Women aren’t a good fit in boardrooms, most of them don’t want the hassle of a big job and they don’t understand the complex issues discussed in board meetings.
Those are just some of the ‘pitiful and patronising’ reasons given for not appointing women to FTSE company boards, according to a report on gender balance.
The Hampton-Alexander Review in the U.K. which calls for bosses to ensure that at least a third of Financial Times Stock Exchange (FTSE) company leadership positions are occupied by women by 2020, just released its progress report and the results are pretty dismal.
The U.K. government-backed Hampton-Alexander Review called it shocking, while a minister branded the excuses “pitiful”.
“We have one woman already on the board, so we are done – it is someone else’s turn”
While the review’s interim report found that things are definitely improving – the number of women on boards has more than doubled in the FTSE 350 since 2011 while the number of all-male FTSE 350 company boards also fell from 152 to 10 – there is still a long way to go. Currently, only 20.1% of boards globally have at least three women.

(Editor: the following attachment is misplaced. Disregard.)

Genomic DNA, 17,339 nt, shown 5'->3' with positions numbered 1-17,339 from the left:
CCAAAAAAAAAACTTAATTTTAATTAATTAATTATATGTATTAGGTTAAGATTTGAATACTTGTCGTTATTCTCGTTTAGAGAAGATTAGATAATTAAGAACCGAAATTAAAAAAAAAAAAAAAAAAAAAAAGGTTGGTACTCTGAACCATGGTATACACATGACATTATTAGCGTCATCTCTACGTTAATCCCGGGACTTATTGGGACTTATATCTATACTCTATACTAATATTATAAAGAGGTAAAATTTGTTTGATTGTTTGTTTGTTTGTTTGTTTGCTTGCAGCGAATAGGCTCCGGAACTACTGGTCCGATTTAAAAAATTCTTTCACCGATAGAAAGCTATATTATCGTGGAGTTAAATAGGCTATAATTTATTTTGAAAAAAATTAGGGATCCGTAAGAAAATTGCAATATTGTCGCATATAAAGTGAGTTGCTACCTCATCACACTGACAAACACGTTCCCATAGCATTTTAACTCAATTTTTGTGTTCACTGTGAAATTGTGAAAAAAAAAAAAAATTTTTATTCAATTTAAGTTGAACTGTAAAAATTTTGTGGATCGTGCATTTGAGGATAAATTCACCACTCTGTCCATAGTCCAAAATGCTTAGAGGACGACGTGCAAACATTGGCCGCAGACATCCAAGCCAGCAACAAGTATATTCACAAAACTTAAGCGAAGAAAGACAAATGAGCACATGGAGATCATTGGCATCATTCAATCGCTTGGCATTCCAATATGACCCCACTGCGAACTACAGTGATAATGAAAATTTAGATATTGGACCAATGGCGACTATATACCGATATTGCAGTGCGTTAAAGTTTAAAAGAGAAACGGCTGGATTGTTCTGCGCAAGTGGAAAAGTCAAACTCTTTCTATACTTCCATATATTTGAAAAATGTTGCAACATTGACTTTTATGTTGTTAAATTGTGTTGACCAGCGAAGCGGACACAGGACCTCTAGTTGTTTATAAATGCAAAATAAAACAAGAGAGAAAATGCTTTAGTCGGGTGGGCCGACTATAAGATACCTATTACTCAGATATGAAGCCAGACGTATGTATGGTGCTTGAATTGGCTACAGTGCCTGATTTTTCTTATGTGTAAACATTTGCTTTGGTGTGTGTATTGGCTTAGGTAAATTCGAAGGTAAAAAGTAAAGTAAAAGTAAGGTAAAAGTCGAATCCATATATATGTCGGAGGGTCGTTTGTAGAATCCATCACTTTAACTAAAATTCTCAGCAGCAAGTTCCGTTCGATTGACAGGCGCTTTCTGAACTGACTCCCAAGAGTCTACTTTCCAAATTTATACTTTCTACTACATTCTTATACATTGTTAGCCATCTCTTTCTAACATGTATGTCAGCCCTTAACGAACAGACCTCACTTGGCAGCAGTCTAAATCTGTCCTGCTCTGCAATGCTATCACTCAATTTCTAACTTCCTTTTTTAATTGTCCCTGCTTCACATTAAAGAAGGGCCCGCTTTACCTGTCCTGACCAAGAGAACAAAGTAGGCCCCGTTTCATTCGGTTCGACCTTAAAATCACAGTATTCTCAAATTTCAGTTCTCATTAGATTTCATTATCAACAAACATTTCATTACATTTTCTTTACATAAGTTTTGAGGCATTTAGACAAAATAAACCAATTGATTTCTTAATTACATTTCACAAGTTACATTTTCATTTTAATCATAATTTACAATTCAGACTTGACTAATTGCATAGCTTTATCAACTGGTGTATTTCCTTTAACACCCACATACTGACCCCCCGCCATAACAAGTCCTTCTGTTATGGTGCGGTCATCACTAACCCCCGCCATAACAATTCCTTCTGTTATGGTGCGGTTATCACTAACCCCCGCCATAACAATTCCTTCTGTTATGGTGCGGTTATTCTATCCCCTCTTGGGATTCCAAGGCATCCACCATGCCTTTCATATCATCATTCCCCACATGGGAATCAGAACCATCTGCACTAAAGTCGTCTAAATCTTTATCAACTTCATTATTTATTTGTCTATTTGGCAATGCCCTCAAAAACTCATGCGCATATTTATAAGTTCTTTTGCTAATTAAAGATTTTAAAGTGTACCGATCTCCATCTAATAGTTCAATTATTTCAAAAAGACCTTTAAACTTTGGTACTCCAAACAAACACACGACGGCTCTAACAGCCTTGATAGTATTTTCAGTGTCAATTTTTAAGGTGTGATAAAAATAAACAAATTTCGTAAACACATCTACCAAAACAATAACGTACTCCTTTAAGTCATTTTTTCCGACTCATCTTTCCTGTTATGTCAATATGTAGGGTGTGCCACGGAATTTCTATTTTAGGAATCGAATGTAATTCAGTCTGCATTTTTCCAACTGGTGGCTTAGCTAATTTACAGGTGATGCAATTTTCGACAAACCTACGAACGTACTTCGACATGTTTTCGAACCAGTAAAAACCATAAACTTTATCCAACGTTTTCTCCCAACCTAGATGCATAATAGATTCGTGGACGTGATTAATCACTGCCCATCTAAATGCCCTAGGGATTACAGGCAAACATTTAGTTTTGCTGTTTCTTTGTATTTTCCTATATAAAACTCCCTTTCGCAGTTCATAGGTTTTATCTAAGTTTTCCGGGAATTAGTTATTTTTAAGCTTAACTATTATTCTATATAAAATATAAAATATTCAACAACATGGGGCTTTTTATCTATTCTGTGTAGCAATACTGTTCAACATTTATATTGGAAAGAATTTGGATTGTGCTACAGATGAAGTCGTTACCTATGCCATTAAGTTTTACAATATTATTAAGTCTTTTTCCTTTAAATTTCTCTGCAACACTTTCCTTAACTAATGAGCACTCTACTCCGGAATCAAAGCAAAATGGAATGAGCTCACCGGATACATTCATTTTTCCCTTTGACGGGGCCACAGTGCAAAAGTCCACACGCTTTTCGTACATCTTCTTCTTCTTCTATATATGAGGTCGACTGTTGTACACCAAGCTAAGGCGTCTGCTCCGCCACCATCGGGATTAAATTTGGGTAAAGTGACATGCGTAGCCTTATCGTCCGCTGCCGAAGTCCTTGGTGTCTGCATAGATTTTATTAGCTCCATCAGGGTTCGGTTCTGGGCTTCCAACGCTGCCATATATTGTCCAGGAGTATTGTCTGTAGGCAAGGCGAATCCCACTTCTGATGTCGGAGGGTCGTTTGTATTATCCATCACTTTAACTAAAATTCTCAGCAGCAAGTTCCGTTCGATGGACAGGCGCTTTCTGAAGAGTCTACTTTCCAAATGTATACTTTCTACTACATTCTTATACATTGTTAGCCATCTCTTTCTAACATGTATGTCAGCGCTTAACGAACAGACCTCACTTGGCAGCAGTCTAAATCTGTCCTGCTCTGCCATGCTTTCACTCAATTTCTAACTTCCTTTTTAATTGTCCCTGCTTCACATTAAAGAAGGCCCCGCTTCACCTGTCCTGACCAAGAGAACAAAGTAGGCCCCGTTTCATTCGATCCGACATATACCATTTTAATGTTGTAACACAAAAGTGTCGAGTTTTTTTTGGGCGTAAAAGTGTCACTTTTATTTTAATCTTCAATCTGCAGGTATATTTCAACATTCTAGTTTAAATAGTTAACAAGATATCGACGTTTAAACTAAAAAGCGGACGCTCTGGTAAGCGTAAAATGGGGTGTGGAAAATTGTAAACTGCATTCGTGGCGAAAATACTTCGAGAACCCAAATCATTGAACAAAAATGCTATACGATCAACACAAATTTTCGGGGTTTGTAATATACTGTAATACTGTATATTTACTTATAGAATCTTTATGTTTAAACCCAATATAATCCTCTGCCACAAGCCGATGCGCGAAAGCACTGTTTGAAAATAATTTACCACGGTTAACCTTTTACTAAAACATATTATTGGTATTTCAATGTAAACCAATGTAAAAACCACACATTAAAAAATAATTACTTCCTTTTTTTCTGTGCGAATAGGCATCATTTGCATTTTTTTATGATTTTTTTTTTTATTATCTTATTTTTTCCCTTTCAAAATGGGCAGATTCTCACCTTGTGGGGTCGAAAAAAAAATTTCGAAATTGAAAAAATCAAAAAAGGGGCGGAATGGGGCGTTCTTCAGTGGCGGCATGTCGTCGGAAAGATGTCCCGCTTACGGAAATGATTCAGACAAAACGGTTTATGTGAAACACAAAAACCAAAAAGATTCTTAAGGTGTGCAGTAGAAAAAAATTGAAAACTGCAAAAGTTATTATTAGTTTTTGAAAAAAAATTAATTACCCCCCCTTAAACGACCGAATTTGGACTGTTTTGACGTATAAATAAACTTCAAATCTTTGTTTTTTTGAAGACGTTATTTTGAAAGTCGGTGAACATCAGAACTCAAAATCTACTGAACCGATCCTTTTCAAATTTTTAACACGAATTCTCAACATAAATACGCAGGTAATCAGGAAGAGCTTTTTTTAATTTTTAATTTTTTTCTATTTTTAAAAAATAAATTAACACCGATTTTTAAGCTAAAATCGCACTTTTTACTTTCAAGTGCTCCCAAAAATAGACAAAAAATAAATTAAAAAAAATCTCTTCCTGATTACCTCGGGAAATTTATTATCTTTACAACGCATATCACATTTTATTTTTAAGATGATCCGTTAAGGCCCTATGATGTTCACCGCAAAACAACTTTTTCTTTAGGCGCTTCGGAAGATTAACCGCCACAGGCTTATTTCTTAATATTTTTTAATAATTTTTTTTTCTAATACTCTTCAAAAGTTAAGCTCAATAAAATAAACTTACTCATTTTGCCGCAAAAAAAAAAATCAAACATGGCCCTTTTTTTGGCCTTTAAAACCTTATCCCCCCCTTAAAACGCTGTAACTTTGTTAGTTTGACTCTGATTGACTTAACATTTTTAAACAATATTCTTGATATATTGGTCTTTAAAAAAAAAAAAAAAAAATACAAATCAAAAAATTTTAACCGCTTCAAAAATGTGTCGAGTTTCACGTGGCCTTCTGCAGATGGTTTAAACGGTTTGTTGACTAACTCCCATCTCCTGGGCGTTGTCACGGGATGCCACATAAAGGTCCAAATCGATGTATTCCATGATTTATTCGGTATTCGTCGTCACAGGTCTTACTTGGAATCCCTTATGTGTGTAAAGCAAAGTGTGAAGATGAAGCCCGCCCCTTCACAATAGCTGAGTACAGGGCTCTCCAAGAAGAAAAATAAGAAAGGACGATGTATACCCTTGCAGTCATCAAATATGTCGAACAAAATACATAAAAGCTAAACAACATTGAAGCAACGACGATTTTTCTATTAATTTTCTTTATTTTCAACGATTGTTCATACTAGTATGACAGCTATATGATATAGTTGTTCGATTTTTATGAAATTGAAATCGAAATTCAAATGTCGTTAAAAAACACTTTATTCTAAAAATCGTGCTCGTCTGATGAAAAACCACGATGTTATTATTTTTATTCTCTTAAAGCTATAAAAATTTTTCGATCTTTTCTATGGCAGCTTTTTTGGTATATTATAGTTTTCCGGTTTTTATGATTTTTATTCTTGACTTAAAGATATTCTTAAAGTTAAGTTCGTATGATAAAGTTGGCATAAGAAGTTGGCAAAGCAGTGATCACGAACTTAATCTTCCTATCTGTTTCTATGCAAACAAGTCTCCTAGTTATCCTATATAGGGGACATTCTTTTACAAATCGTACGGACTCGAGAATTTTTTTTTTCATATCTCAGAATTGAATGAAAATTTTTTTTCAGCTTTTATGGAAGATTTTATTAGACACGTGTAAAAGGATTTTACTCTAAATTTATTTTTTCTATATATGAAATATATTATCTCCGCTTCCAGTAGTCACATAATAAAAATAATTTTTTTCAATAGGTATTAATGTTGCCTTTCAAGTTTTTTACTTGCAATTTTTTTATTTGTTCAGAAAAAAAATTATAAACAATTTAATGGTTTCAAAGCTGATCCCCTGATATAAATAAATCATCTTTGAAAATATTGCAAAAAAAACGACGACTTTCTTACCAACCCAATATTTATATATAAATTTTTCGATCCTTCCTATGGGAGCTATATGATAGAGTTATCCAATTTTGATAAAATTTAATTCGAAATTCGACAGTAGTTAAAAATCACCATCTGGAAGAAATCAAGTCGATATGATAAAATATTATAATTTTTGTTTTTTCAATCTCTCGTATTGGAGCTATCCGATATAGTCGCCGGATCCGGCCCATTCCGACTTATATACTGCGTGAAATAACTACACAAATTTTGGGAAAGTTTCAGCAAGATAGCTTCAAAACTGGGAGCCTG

The top 10 excuses for not appointing women were:
- “I don’t think women fit comfortably into the board environment”
- “There aren’t that many women with the right credentials and depth of experience to sit on the board – the issues covered are extremely complex”
- “Most women don’t want the hassle or pressure of sitting on a board”
- “Shareholders just aren’t interested in the make-up of the board, so why should we be?”
- “My other board colleagues wouldn’t want to appoint a woman on our board”
- “All the ‘good’ women have already been snapped up”
- “We have one woman already on the board, so we are done – it is someone else’s turn”
- “There aren’t any vacancies at the moment – if there were I would think about appointing a woman”
- “We need to build the pipeline from the bottom – there just aren’t enough senior women in this sector”
- “I can’t just appoint a woman because I want to”
The explanations come from a range of FTSE 350 chairs and chief executives that were heard by the team conducting the review.
Via BBC Business